ROS

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Contents

Introduction

Rob Linsalata of Willow Garage has posted a great demo video of ROS running on Gumstix Overo COM and iRobot Create platform. Unfortunately it looks like Rob did not get a chance to write up a full tutorial on what it takes to get ROS running on the Gumstix and iRobot setup. So here is how I managed to get ROS Groovy (the latest release as of December 2012) to drive the Create.

Prebuilt Image

You can download the image resulting from this guide from here and its MD5SUM.

Prerequisites

  • 1 Development computer running Ubuntu (I used 12.04)
  • 1 Gumstix Overo COM with WiFi
  • 1 Gumstix Turtlecore Expansion board
  • 1 MicroSD Card (8GB or larger recommended)

Installation

Get an Operating System

First thing you probably want to do is to install Linaro on an Overo COM. Linaro is a variant of Ubuntu and is designed for embedded application. So follow that link and get a Linaro image flashed into your MicroSD. The next part is where the challenge arises. Willow Garage does not provide ARM binaries. They only provide precompiled packages for your everyday computers running Intel or AMD CPUs. So we have to compile ROS from scratch for ARM architecture. Setting up a cross compilation environment is not a simple task, so I decided to do it natively on an Overo (even it means letting it compile over night).

ROS Native Compilation

  1. Get all libraries and tools
    $ sudo apt-get install python-pip build-essential python-yaml cmake subversion wget python-setuptools mercurial git-core python-yaml libapr1-dev libaprutil1-dev libbz2-dev python-dev python-empy python-nose libgtest-dev python-paramiko libboost-all-dev liblog4cxx10-dev pkg-config libqt4-dev qt4-qmake
  2. Some of the ROS tools need to come from PIP as I wasn't able to get them through Aptitude
    $ pip install rospkg rosdep rosinstall catkin-pkg wstool
  3. Initialize dependencies
    $ sudo rosdep init
    $ rosdep update
  4. Now we create a catkin workspace and initialize to build core ROS packages
    $ mkdir -p ~/ros_core_ws
    $ cd ~/ros_core_ws
    $ wstool init src https://raw.github.com/gist/4129582/e8889c0fc3af2f95892190e0fabc2bd535208355/base.rosinstall
  5. Build catkin and install it. catkin is the low-level build system of ROS
    $ ./src/catkin/bin/catkin_make
    $ ./src/catkin/bin/catkin_make install
  6. Setup catkin build environment
    $ source ~/ros_core_ws/install/setup.bash
  7. Now we create and initialize a workspace to put all our ROS packages
    $ mkdir ~/ros
    $ cd ~/ros
    $ rosws init . ~/ros_core_ws/install/
  8. Current ROS distribution does not recognize Linaro. We have to patch the os detection file.
    $ vim /usr/local/lib/python2.7/dist-packages/rospkg/os_detect.py
  9. Add the following bold faced changes
    OS_UBUNTU='ubuntu'
    OS_LINARO='linaro
    OsDetect.register_default(OS_UBUNTU, LsbDetect("Ubuntu"))
    OsDetect.register_default(OS_UBUNTU, LsbDetect("Linaro"))
  10. There are a couple dependencies required before we can compile iRobot's Create ROS package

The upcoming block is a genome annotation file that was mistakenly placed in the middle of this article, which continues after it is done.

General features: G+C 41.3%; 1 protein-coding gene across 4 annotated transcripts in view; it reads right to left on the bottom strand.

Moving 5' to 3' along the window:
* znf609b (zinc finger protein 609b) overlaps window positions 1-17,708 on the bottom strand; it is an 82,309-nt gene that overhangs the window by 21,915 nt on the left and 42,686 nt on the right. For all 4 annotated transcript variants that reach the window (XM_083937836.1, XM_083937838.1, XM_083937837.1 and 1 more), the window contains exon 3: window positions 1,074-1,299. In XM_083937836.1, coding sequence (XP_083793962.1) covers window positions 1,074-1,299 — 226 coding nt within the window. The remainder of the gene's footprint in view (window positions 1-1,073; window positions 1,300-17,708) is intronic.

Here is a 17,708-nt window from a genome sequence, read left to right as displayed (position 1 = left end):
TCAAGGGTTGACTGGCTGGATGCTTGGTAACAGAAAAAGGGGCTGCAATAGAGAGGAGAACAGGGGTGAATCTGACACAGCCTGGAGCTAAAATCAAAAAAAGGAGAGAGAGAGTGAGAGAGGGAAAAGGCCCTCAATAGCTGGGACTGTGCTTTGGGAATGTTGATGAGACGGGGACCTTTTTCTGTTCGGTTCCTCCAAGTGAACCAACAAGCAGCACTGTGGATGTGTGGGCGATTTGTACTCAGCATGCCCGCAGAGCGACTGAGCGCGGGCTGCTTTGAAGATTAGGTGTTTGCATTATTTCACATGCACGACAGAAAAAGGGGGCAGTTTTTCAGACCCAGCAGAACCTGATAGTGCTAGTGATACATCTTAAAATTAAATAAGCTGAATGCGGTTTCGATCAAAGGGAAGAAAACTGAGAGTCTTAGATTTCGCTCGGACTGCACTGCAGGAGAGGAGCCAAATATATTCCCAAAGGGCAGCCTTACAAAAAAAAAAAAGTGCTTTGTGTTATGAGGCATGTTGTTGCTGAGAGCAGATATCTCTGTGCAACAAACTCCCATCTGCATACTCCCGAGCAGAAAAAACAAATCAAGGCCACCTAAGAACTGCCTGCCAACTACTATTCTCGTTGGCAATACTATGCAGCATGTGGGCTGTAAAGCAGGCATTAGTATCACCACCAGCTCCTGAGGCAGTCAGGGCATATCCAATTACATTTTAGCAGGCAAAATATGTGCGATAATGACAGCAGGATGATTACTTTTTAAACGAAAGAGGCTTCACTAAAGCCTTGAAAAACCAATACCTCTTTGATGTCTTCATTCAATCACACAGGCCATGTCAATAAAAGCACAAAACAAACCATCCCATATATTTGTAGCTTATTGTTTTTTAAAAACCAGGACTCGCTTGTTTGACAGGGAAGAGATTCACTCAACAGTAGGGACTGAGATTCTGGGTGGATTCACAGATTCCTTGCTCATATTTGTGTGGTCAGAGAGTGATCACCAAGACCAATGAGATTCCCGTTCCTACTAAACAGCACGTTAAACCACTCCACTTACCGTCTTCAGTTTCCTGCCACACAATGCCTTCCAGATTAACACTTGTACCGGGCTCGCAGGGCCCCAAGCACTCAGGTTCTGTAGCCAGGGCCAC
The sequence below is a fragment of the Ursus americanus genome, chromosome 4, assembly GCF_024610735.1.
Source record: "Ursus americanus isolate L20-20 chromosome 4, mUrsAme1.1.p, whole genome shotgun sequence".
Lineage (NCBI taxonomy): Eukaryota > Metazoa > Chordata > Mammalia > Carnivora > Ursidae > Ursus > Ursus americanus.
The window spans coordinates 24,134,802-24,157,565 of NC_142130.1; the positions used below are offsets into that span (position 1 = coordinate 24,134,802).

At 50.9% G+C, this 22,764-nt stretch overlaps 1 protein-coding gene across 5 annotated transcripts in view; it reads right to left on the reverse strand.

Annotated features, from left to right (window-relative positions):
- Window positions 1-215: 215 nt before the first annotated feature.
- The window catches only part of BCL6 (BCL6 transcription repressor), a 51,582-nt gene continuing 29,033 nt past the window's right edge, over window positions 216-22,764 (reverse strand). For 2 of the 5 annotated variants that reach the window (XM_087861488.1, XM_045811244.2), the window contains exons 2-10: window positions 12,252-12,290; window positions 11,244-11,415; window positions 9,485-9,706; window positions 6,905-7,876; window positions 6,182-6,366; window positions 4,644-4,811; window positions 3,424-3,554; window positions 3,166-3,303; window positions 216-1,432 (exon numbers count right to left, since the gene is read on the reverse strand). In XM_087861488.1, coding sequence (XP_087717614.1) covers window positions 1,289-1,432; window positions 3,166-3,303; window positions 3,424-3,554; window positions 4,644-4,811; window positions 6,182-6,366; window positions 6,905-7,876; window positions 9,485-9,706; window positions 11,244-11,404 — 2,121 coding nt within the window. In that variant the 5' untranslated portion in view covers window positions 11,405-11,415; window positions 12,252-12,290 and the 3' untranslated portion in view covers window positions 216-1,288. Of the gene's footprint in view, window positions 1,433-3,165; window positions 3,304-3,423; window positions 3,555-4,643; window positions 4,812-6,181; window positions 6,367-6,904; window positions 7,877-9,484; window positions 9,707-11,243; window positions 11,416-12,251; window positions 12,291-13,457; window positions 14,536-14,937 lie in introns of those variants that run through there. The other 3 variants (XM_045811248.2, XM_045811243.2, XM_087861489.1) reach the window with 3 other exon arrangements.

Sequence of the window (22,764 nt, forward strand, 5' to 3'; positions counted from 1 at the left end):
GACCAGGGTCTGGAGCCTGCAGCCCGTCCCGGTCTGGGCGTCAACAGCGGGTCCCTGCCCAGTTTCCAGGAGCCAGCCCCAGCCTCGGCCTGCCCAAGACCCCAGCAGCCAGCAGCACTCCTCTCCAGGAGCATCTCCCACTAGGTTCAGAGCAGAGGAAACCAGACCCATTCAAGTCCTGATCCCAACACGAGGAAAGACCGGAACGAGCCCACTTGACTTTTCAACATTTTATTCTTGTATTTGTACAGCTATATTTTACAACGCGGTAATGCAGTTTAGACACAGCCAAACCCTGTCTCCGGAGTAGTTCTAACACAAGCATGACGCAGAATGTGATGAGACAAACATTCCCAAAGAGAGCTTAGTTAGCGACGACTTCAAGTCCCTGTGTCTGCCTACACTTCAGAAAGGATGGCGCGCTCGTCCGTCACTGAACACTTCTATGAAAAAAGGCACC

$ roslocate info kdl > kdl.rosinstall
    $ rosws merge kdl.rosinstall
    $ rosws update
    $ rosdep install kdl
    $ rosmake kdl
    $ roslocate info bullet > bullet.rosinstall
    $ rosws merge bullet.rosinstall
    $ rosws update
    $ rosdep install bullet
    $ rosmake bullet
  11. If the last step fails indicating that a packaged named bullet was not found, try updating dependency map before running rosmake
    $ rosdep update
  12. And build geometry package, the last dependency
    $ roslocate info geometry > geometry.rosinstall
  13. In the geometry package's rosinstall file, switch the branch name to fuerte_devel. For some reason the default branch does not work.
    $ vim geometry.rosinstall
    //version: tf_rework
    version: fuerte_devel
    $ rosws merge geometry.rosinstall
    $ rosws update
    $ rosdep install geometry
    $ rosmake geometry
  14. Finally we can install iRobot's ROS package
    $ roslocate info irobot_create_2_1 > irobot_create_2_1.rosinstall
    $ vim irobot_create_2_1.rosinstall
    $ rosws merge irobot_create_2_1
    $ rosws update
    $ rosmake irobot_create_2_1

Running ROS

  1. We have everything in place to drive the Create around. To start the core services of ROS, do the following:
    $ cd ~/ros
    $ . ./setup.sh
    $ roscore
  2. The iRobot Create is connected to ttyO0 on Gumstix Turtlecore. So make the change:
    $ rosparam set /brown/irobot_create_2_1/port /dev/ttyO0
  3. Now we can start the driver program in another terminal:
    $ rosrun irobot_create_2_1 driver.py
  4. Again, in a new terminal while roscore and the driver program are running, you can do the following to make the Create roll forward!!:
    $ rosservice call /tank 1 100 100 && sleep 0.5 && rosservice call /brake 1

Issues and Workarounds

It is discovered that the original image released (in Jan. 2013) cannot bring-up WiFi when used with expansion boards with an Ethernet port. Here is the workaround if you are already using the image:

  1. Remove network-manager.conf and networking.conf from /etc/init directory, and 70-persistent-net.rules from /etc/udev/rules.d
  2. Follow Overo_Wifi
  3. This will disable the GUI network manager. However you can easily bring up your wireless interface with command 'ifup wlan0'.
  4. Additionally if you would like to auto-connect on boot, configure the interface in /etc/wpa_supplicant.conf as 'auto' as below:
auto wlan0
iface wlan0 inet dhcp
pre-up wpa_supplicant -Dwext -iwlan0 -c/etc/wpa_supplicant.conf -B
down killall wpa_supplicant

The Prebuilt Image section of this article already contains the updated image as well (published Feb. 2013).

References

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